Making Deli Style Kosher Pickles-A Lesson in Fermentation

By pete, May 7, 2016 | |

  1. I’ve been on this fermentation kick recently. I just made a batch of Kim Chee, but I also have a large batch of Sauerkraut fermenting away, which, hopefully, will be done in 3 or 4 more weeks, which should give me a chance to get, at least, one more batch fermenting before the end of the local cabbages for the year. So it’s no surprise that, when I found myself with a bunch of dill and a surplus of small, pickling cucumbers, I decided to make up a couple of jars of deli style kosher dill pickles.



    Making your own kosher style dill pickles is a great way to experiment with fermenting your own foods. Not only is it easy, but they can be done in as little as 3 days. Now my brother, who is way more into fermenting than I am would disagree here. He likes his kosher pickles to ferment for weeks and weeks. While I do enjoy these highly sour, pickled delights, I am more partial to deli style pickles which are also known as half-sours sometimes. While the fully fermented full sours eventually attain a green, slightly translucent flesh throughout the cucumber after a long fermentation, half sours retain some of their off-white flesh and, in my opinion have a slightly better crunch and a hint of freshness to them, whereas full sours usually don’t have quite the same crunch. Neither is better, it’s all about your personal preference. The great thing about making a couple of jars of these beauties is that you can test them at different stages to see which style is more to your liking.

    There are a couple of things that I should cover off on before getting to the recipe. Like I said before, with fermentation and preserving in general, sanitation is of the utmost importance. Make sure all your equipment is clean and sanitized to keep the nasty micro organisms, that want to spoil your food, out. Secondly, salt used for fermenting foods should either be kosher or canning salt. Stay away from expensive sea salts as their high content of other minerals can create strange flavors and definitely stay away from table salt which is loaded with iodine and anti caking agents, both of which can ruin a batch of pickles in a heartbeat. The other issue is cloudiness. It happens when fermenting foods occasionally. It really isn’t noticeable if you are fermenting in a crock, but when fermenting in canning jars, like I do in this recipe it can be noticeable. Chances are you needn’t worry, if you sanitized well and made sure that all your foods are under the brine. Cloudiness can be caused by a number of things, from hard water, to a quick fermentation in warmer weather, to small yeast blooms or overly ground spices. And yes, it could be caused by nasty micro organisms there to spoil your food, but again, if you followed safe sanitation practices this is probably the least likely scenario. As long as the pickles smell and taste fine, then this is not a problem. If it does bother you, you can always dump the brine, with some added vinegar, when you are ready to chill your pickles.  More often than not, once you refrigerate your pickles this cloudiness will clear up as the created sediment settles to the bottom of the jars.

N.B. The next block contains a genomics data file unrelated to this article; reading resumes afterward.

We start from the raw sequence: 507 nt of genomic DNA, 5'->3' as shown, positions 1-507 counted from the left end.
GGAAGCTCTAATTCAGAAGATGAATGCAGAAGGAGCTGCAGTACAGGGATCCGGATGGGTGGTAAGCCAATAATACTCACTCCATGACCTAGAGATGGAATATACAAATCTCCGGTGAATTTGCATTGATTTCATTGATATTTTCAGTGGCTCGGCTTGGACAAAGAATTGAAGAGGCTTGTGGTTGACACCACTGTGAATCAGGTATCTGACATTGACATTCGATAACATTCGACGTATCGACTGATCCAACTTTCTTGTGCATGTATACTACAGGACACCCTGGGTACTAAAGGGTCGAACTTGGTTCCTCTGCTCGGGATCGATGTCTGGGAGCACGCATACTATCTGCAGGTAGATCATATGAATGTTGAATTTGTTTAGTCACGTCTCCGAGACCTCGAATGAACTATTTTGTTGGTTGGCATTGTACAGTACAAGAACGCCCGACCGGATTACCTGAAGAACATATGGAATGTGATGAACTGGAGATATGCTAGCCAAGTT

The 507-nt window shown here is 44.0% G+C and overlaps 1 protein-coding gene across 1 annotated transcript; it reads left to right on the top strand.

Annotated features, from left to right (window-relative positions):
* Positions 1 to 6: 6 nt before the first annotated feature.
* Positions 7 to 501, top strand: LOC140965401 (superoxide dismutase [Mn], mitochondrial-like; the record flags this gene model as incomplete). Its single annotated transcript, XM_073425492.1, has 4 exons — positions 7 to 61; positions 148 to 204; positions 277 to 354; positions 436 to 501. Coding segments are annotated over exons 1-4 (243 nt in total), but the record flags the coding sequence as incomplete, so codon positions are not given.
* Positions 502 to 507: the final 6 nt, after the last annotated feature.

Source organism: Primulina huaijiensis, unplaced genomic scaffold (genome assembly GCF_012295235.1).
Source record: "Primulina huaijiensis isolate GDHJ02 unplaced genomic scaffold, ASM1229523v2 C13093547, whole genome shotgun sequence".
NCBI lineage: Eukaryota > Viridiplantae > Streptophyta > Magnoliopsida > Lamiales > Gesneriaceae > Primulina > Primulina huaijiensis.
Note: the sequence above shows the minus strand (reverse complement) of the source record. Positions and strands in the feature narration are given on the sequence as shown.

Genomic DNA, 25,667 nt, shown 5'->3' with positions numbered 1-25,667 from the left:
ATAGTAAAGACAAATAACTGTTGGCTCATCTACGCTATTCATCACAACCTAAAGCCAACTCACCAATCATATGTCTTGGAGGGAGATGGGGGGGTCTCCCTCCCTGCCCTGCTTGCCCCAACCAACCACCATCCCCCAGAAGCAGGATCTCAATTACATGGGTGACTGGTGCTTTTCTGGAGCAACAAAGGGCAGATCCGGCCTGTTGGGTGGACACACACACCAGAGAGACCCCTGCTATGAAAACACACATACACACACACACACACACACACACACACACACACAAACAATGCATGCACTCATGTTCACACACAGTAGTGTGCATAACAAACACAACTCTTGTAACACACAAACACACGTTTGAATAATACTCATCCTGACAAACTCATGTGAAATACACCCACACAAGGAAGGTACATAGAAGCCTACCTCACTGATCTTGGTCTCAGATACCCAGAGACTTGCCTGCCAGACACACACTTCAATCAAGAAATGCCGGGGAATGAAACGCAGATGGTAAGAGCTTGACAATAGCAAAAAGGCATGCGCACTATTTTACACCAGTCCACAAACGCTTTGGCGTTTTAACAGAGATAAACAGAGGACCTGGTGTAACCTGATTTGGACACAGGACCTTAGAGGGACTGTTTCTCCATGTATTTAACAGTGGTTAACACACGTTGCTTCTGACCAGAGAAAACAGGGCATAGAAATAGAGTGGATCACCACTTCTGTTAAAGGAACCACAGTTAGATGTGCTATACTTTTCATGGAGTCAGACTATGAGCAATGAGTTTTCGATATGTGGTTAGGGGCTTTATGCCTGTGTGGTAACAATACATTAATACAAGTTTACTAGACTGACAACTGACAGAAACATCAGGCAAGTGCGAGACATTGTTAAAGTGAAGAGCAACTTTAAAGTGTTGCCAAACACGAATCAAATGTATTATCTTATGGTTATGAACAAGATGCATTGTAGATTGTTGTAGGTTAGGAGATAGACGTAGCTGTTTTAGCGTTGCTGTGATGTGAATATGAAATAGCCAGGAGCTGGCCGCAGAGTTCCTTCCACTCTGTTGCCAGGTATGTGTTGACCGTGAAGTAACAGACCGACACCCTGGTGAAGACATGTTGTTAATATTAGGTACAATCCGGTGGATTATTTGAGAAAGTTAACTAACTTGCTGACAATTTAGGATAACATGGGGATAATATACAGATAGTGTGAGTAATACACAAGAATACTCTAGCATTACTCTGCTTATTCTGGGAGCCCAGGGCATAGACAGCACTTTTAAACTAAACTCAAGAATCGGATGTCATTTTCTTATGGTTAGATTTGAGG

This recipe cheats slightly. I give my brine a slight boost by adding just a bit of vinegar. Technically, you shouldn’t need to do this, but I like the added protection when making pickles. If you really want to be a purist you can leave it out but that’s up to you.

    Finally, some recipes tell you to coarsely grind your spices while others will tell you not to. Personally, I like to just barely crush them to allow them to more easily give up their flavors.


    Deli Style Kosher Dill Pickles
    makes approximately 4 quarts

    8 cups Water
    1/2 cup Salt, canning or kosher
    1 cup White vinegar
    1 1/2 tsp. Mustard seed
    2 tsp. Black pepper
    2 tsp. Coriander seed
    1 tsp. Red pepper flakes
    2 each Bay leaves
    approximately 36 each Cucumbers, small pickling cucumbers no more than 3-4 inches long
    8-12 cloves Garlic, depending on how garlicky you want your pickles
    8 head Dill, fresh

    If using canning salt just mix into the water and vinegar and stir until dissolved. Set aside. If using kosher salt you will need to boil your water to dissolve the salt. Remove from heat, add the vinegar and allow to cool 70°F before using.

    Meanwhile rinse your cucumbers removing all dirt from the surface. Trim off about 1/8 off the blossom end of the cuke and pack into sterilized quart canning jars. Pack them in tightly. I usually get about 9 per jar. Combine the mustard, black pepper, coriander, and red pepper and lightly crush them. Crush the bay leaves by hand and mix with the other spices. Divide evenly among the jars. Peel and lightly crush the garlic cloves and add to the jars. Finally top with the heads of dill, 2 per jar. Fill the jars with the brine ensuring that all food is covered by at least 1/2 inch of the brine and making sure that the brine is within 1/4 inch of the top of jar. Cover with sterilized canning lids and screw on the rings, but do not tighten. I only give the rings half a turn so that they are secured to the jars, but are still very loose.

    Place jars on a tray, to catch any liquid that might bubble out and place in a dry spot, out of direct sunlight. Allow to sit at room temperature for at least 3 days. After that, taste a pickle every couple of days until you find just the right balance, between salt, sour and freshness, for your tastes. Once they are where you like them place in the fridge. Over the next week they will continue to mature a bit, but the fermentation will be slowed to almost a stop once they are chilled. Keep refrigerated and eat within a couple of months or so, although I doubt it will take you that long to go through them.

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